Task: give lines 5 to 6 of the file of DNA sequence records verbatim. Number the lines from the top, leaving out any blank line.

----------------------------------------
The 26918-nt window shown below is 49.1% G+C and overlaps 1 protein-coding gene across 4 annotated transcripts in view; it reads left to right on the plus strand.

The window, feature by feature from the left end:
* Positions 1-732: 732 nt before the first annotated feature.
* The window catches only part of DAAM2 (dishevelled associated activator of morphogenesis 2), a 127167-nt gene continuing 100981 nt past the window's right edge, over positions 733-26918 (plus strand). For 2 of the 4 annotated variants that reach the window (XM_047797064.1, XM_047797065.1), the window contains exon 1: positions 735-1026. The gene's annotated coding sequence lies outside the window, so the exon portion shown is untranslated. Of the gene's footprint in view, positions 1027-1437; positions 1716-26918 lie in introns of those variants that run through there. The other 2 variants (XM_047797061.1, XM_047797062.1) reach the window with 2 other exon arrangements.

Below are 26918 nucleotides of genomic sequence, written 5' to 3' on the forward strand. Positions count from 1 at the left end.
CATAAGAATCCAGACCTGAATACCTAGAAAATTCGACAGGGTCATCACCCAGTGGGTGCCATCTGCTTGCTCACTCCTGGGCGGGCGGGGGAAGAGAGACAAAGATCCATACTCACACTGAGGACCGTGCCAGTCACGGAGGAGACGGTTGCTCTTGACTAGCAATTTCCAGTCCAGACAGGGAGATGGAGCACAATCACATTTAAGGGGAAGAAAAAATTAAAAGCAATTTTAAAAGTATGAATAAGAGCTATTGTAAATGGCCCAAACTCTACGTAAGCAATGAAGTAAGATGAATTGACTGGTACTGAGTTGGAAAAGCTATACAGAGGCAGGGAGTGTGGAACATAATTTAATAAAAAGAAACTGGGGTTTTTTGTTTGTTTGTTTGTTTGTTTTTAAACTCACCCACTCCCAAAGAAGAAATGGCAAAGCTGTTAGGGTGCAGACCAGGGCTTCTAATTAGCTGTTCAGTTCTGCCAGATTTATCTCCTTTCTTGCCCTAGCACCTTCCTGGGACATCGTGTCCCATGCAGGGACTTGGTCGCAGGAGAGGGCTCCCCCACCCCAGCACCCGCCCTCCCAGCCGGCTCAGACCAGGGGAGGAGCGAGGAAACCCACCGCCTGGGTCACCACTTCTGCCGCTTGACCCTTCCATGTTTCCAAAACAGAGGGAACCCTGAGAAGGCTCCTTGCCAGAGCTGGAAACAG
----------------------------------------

Below are 26918 nucleotides of genomic sequence, written 5' to 3' on the forward strand. Positions count from 1 at the left end.
CATAAGAATCCAGACCTGAATACCTAGAAAATTCGACAGGGTCATCACCCAGTGGGTGCCATCTGCTTGCTCACTCCTGGGCGGGCGGGGGAAGAGAGACAAAGATCCATACTCACACTGAGGACCGTGCCAGTCACGGAGGAGACGGTTGCTCTTGACTAGCAATTTCCAGTCCAGACAGGGAGATGGAGCACAATCACATTTAAGGGGAAGAAAAAATTAAAAGCAATTTTAAAAGTATGAATAAGAGCTATTGTAAATGGCCCAAACTCTACGTAAGCAATGAAGTAAGATGAATTGACTGGTACTGAGTTGGAAAAGCTATACAGAGGCAGGGAGTGTGGAACATAATTTAATAAAAAGAAACTGGGGTTTTTTGTTTGTTTGTTTGTTTGTTTTTAAACTCACCCACTCCCAAAGAAGAAATGGCAAAGCTGTTAGGGTGCAGACCAGGGCTTCTAATTAGCTGTTCAGTTCTGCCAGATTTATCTCCTTTCTTGCCCTAGCACCTTCCTGGGACATCGTGTCCCATGCAGGGACTTGGTCGCAGGAGAGGGCTCCCCCACCCCAGCACCCGCCCTCCCAGCCGGCTCAGACCAGGGGAGGAGCGAGGAAACCCACCGCCTGGGTCACCACTTCTGCCGCTTGACCCTTCCATGTTTCCAAAACAGAGGGAACCCTGAGAAGGCTCCTTGCCAGAGCTGGAAACAG